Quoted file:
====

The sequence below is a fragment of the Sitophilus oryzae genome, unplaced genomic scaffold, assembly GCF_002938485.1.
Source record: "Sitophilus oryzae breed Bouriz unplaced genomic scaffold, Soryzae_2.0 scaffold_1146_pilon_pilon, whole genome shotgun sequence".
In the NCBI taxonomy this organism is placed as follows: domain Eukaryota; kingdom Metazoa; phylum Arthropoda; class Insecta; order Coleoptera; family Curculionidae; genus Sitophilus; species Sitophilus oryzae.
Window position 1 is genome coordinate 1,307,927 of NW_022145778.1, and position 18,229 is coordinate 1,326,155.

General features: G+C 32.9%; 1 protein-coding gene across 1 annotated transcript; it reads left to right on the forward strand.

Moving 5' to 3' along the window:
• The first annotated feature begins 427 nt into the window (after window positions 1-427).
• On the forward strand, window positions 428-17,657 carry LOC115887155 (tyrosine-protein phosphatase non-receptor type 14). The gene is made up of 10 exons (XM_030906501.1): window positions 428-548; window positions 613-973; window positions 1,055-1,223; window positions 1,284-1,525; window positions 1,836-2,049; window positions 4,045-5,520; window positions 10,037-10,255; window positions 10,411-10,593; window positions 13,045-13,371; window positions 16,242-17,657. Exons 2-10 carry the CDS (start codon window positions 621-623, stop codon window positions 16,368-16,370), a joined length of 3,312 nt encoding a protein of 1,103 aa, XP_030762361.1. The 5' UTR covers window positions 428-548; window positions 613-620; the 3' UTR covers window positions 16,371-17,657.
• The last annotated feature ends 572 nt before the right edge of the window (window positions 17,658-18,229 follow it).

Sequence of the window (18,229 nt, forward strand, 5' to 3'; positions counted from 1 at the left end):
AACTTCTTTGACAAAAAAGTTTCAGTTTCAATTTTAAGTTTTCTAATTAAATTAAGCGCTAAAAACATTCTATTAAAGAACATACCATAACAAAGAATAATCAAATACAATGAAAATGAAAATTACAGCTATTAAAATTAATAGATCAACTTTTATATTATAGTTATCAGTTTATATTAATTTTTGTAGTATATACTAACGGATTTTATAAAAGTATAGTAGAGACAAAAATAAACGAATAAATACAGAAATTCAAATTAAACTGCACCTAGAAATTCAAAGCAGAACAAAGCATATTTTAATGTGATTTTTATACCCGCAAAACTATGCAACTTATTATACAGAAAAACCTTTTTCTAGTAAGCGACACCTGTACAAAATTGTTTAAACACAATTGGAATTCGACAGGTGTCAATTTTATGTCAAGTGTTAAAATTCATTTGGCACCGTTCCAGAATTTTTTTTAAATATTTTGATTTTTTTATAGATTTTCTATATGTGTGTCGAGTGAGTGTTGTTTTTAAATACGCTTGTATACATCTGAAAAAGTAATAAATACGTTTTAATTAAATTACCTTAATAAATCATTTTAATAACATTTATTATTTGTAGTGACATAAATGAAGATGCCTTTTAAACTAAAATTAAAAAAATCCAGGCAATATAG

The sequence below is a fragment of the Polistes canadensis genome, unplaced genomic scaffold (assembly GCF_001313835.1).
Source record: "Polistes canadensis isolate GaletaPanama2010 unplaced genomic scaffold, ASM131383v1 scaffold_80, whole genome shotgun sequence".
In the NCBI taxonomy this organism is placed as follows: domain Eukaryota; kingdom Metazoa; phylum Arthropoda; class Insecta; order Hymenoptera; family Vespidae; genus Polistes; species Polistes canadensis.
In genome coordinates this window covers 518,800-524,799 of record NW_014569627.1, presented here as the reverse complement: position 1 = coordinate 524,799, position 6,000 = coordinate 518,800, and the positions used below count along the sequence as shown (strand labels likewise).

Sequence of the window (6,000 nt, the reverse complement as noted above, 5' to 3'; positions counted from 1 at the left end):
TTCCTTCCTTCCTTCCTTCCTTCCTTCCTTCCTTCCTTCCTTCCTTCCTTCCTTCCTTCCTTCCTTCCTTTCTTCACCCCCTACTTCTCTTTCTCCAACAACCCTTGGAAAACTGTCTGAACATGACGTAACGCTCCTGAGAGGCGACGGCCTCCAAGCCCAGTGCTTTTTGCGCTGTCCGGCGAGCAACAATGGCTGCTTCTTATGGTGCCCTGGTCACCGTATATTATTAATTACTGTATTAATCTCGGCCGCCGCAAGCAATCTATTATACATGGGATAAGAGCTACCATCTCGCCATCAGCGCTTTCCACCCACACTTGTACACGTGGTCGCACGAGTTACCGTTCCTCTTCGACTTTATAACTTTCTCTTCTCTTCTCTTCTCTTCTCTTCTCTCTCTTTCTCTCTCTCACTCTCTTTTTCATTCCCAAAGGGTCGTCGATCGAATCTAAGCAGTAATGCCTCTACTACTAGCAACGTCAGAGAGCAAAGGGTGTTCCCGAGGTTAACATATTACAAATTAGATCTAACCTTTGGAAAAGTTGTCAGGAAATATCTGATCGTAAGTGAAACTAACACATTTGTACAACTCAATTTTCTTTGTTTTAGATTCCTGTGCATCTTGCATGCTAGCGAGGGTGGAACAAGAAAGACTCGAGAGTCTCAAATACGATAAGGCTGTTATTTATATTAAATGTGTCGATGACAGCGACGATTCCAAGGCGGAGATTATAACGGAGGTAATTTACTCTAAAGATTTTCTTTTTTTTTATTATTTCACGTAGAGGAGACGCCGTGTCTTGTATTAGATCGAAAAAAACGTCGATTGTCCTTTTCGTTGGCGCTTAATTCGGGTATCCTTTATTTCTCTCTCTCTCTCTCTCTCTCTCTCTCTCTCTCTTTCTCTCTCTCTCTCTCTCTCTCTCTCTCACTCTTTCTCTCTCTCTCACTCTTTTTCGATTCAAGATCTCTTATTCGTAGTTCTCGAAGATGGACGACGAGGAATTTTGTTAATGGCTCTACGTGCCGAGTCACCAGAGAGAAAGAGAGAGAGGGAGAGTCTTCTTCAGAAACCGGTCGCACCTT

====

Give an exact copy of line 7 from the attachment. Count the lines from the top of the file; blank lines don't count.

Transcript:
• The first annotated feature begins 427 nt into the window (after window positions 1-427).